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The age-old dilemma: Academics versus private practice as a cardiac electrophysiologist

      This year begins my 22nd as a private electrophysiologist (EP). My journey has not been intentional because in the dark ages when I trained, we lived in silos without resources such as this.
      If you asked me, when I graduated from UCLA School of Medicine in 1992, what I envisioned myself doing in 30 years, I would have told you that I would be at a large academic center and author a chapter on ischemic ventricular tachycardia ablation. The reality is startlingly different! For the last 21 years, I have been working as a private EP in suburban Dallas. Although I have regrets regarding what could have been, in the end I made hard choices, which turned out for the best.
      As an MS4, I met my mentor Dr William Stevenson, and my life was altered. The ability to map and ablate reentrant circuits in the beating heart seemed magical. Dr Stevenson was everything I aspired to be. I presented our research on entrainment mapping at NASPE and ACC in 1992. Our paper
      • Stevenson W.G.
      • Khan H.
      • Sager P.
      • et al.
      Identification of reentry circuit sites during catheter mapping and radiofrequency ablation of ventricular tachycardia late after myocardial infarction.
      was published in Circulation in 1993 and the heady taste of academic fame was intoxicating.
      From UCLA, I went to UCSF, where I did my internship and residency, and—gunner that I was—stayed an extra year to be the chief resident. Although UCSF was a wonderful experience, I missed Dr Stevenson’s mentorship, so I reunited with him at the Brigham as an EP fellow. Along the way my long-suffering husband had followed me across the country and I had 2 children.
      At the end of my training in 2001, I was thrilled to be asked to stay on as faculty at the Brigham as a clinical instructor. My husband, however, was not. An academic EP position in Dallas also fell through and I found myself pivoting to private practice with Dr Jodie Hurwitz. Dr Hurwitz was my first female EP mentor and taught me the ropes of the “real world.” What I missed most was teaching, but what I loved was being in the lab.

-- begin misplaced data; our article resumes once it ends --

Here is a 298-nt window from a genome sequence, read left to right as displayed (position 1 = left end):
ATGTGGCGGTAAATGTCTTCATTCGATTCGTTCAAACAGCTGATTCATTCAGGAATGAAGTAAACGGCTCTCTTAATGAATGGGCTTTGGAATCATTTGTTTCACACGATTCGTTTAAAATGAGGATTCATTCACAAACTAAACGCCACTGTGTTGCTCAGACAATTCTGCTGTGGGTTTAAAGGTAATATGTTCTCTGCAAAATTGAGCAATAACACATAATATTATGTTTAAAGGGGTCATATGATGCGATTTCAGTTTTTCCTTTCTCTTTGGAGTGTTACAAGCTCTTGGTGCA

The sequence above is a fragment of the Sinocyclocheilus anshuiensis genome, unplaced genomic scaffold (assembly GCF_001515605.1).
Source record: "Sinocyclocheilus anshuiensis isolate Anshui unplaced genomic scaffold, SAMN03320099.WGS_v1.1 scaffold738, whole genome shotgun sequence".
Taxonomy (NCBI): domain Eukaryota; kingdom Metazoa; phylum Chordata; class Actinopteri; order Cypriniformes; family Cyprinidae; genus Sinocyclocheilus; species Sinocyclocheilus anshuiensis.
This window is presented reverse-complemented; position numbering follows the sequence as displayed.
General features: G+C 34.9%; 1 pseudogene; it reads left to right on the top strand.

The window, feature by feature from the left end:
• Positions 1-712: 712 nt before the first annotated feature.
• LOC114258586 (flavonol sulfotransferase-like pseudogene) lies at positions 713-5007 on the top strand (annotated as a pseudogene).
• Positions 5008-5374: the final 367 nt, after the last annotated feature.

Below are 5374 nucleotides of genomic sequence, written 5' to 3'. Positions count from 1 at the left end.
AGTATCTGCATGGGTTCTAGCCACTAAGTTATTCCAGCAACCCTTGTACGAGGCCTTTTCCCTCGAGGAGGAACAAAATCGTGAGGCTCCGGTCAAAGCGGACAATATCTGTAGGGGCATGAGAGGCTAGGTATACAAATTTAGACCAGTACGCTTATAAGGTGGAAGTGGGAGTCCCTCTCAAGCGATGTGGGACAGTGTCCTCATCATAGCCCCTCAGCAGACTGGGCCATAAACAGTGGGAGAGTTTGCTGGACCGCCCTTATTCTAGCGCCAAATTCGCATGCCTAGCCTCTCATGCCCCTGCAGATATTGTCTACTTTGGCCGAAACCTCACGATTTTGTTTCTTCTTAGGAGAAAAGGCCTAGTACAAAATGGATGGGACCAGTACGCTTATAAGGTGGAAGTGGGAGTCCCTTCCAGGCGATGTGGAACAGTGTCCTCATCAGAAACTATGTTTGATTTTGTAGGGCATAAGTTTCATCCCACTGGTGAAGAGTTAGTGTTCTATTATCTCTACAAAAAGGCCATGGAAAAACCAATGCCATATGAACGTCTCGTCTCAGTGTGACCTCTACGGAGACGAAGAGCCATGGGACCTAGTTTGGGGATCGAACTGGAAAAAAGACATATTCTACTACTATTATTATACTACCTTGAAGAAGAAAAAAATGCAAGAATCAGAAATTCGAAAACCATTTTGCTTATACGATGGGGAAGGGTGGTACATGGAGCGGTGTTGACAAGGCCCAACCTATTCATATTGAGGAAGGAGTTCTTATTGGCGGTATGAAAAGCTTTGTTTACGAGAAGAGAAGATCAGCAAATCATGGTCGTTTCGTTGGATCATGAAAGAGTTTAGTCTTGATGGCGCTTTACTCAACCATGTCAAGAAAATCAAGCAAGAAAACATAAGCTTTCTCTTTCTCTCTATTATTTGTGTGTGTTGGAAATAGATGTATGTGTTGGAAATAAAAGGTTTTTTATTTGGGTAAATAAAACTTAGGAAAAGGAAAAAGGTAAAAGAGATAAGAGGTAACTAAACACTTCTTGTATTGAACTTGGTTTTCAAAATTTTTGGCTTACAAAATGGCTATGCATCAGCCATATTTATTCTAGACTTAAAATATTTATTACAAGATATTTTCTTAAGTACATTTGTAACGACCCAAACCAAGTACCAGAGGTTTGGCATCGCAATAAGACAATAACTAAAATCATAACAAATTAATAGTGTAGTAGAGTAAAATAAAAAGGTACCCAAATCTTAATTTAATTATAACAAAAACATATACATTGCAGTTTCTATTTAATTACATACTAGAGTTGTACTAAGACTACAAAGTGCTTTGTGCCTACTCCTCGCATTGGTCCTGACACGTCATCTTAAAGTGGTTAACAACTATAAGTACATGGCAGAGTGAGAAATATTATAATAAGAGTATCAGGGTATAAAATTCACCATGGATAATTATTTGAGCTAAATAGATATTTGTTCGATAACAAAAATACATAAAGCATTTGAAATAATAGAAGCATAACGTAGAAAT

In 2022, the lines between academics and practice are increasingly blurred. Our hospital now has both general cardiology and electrophysiology training programs, so I get to teach! As a busy EP, I have been a principal investigator in clinical trials and a co-author on a study published in the New England Journal of Medicine.
      • Tarakji K.G.
      • Mittal S.
      • Kennergren C.
      • et al.
      Antibacterial envelope to prevent cardiac implantable device infection.
      I made a choice in 2001. I loved performing procedures and my husband and children were obviously a priority. My husband had made many sacrifices for my training and it was now my turn. My sons are grown, and looking back, I realize that I chose wisely. The lab is my happy place, but, in the end, I come home to my other happy place: my family. I love EP but there is more to life than work!
      The training to become an EP is one of the longest in medicine. As you make decisions about your life moving forward, my advice is to choose a path that gives you joy. Let go of the expectations of others and choose either private practice, academics, or a hybrid because you truly love it. Work and life are a pendulum and you can have it all, but just not at the same time. Although I am not where I thought I would be when I started 30 years ago, I have cared for thousands of patients with arrhythmias while simultaneously being a mom and a wife. I would be lying if I said I did not feel inadequate at times when I see my co-fellows and peers as full professors at prestige institutions and viewed as leaders in EP. But then I remind myself, less than 6% of EP procedures are done by women like myself as of 2019.
      • Howell S.J.
      • Simpson T.
      • Atkinson T.
      • Pellegrini C.N.
      • Nazer B.
      Temporal and geographical trends in women operators of electrophysiology procedures in the United States.
      I remind myself that I am 1 of only 7 women in this country who implant leadless pacemakers and 1 of only 45 women in this country who perform >10 atrial fibrillation ablations per year.
      Private practice or academics, there is no wrong choice. Cheers to your future; our specialty is incredible.

      References

        • Stevenson W.G.
        • Khan H.
        • Sager P.
        • et al.
        Identification of reentry circuit sites during catheter mapping and radiofrequency ablation of ventricular tachycardia late after myocardial infarction.
        Circulation. 1993; 88: 1647-1670
        • Tarakji K.G.
        • Mittal S.
        • Kennergren C.
        • et al.
        Antibacterial envelope to prevent cardiac implantable device infection.
        N Engl J Med. 2019; 380: 1895-1905
        • Howell S.J.
        • Simpson T.
        • Atkinson T.
        • Pellegrini C.N.
        • Nazer B.
        Temporal and geographical trends in women operators of electrophysiology procedures in the United States.
        Heart Rhythm. 2022; 19: 807-811